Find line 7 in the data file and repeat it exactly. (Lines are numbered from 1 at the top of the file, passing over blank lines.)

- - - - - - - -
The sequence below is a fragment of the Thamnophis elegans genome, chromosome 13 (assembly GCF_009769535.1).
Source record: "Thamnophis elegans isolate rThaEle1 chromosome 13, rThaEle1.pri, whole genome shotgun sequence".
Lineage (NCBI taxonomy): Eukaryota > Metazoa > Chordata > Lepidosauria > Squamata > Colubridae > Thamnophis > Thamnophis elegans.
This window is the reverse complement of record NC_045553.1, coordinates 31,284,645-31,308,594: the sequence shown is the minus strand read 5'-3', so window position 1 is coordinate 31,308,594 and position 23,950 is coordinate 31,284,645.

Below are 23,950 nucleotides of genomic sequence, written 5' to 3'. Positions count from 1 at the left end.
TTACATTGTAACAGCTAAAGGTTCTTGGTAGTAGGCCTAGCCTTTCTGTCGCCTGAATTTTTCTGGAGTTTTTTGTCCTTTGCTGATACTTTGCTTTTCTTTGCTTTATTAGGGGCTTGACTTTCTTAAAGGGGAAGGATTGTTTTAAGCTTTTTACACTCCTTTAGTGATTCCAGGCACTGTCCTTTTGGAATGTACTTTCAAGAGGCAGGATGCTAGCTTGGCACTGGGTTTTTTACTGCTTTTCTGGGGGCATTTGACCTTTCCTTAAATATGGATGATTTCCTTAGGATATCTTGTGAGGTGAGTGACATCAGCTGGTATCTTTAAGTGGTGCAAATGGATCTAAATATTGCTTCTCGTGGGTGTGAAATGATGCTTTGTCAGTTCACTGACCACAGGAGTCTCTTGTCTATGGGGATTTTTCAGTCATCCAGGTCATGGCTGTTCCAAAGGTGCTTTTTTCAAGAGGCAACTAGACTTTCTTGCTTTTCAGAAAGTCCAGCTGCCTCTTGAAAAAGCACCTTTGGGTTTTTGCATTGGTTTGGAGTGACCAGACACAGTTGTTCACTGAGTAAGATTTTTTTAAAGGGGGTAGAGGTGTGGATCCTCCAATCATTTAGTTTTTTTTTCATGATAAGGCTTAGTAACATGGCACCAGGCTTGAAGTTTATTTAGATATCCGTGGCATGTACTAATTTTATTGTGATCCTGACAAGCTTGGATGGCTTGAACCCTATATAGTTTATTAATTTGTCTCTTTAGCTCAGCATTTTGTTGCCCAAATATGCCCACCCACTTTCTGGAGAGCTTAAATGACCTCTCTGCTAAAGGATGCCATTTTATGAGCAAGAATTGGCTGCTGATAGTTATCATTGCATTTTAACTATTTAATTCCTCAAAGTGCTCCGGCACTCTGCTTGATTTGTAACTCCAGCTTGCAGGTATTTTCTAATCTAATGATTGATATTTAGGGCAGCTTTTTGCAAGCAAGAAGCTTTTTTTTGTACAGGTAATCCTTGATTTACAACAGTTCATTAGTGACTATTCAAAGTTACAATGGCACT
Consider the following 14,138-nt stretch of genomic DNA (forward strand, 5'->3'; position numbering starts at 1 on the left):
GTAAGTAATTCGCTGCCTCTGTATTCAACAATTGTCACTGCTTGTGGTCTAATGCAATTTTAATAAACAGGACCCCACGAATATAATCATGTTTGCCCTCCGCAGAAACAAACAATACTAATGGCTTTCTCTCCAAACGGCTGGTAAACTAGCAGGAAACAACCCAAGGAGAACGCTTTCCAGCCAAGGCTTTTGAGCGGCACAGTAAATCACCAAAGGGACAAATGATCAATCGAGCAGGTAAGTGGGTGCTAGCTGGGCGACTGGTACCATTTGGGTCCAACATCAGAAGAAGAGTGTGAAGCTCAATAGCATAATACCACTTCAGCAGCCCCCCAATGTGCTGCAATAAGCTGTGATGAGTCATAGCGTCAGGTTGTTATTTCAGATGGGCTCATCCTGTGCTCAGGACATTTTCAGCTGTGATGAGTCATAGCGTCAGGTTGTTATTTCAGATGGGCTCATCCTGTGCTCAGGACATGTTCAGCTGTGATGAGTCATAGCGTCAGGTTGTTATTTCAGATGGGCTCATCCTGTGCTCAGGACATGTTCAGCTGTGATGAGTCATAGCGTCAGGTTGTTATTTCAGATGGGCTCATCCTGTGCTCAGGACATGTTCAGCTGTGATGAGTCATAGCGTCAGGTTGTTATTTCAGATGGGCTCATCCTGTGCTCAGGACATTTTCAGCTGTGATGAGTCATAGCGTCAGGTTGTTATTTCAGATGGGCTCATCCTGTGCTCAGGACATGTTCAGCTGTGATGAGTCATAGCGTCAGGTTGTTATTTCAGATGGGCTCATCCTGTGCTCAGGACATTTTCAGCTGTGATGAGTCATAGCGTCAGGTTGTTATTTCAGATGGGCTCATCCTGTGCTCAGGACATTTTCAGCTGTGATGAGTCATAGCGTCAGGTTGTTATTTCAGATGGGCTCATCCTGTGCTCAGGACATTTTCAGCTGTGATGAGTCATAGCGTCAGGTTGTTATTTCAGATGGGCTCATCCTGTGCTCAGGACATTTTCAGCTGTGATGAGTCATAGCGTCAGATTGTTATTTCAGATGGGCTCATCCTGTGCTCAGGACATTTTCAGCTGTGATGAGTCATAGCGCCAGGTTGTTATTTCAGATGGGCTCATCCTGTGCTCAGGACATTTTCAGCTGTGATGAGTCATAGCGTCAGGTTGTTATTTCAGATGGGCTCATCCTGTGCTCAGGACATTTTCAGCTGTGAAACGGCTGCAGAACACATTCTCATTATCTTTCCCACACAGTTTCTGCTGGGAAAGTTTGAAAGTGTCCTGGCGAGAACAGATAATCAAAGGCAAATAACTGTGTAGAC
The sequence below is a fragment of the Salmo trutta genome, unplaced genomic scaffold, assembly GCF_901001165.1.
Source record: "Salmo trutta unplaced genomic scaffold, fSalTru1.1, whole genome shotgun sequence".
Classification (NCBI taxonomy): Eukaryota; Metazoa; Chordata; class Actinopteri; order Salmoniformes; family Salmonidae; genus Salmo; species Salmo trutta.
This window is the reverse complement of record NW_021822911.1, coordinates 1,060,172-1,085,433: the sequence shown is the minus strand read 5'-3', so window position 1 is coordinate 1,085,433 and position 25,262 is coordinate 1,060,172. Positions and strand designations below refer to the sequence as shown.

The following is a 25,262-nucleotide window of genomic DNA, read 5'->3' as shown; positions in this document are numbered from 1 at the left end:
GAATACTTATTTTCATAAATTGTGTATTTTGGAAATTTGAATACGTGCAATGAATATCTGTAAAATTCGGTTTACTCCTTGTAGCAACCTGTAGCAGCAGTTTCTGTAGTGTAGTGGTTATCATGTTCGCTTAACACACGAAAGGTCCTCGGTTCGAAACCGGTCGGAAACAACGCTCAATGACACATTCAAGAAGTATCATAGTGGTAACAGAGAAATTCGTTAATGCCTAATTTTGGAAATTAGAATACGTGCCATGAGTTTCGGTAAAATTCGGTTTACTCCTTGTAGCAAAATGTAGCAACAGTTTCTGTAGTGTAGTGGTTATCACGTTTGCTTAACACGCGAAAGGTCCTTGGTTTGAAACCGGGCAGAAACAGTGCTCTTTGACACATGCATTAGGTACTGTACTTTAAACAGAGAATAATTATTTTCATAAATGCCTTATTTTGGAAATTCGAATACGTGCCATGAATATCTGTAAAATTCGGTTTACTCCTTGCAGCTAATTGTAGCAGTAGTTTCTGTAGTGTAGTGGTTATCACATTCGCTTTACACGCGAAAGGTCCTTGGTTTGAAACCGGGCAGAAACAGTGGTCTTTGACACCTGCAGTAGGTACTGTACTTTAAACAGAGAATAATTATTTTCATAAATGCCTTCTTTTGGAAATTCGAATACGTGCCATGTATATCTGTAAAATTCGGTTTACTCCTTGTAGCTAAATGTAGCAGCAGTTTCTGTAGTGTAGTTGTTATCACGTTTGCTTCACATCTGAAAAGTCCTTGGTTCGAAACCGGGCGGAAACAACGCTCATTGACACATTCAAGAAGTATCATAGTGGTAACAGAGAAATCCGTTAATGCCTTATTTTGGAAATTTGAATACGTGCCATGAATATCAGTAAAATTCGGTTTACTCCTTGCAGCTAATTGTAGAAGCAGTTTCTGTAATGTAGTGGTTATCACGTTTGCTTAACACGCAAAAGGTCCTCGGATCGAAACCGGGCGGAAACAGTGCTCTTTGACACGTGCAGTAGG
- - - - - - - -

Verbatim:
Consider the following 14,138-nt stretch of genomic DNA (forward strand, 5'->3'; position numbering starts at 1 on the left):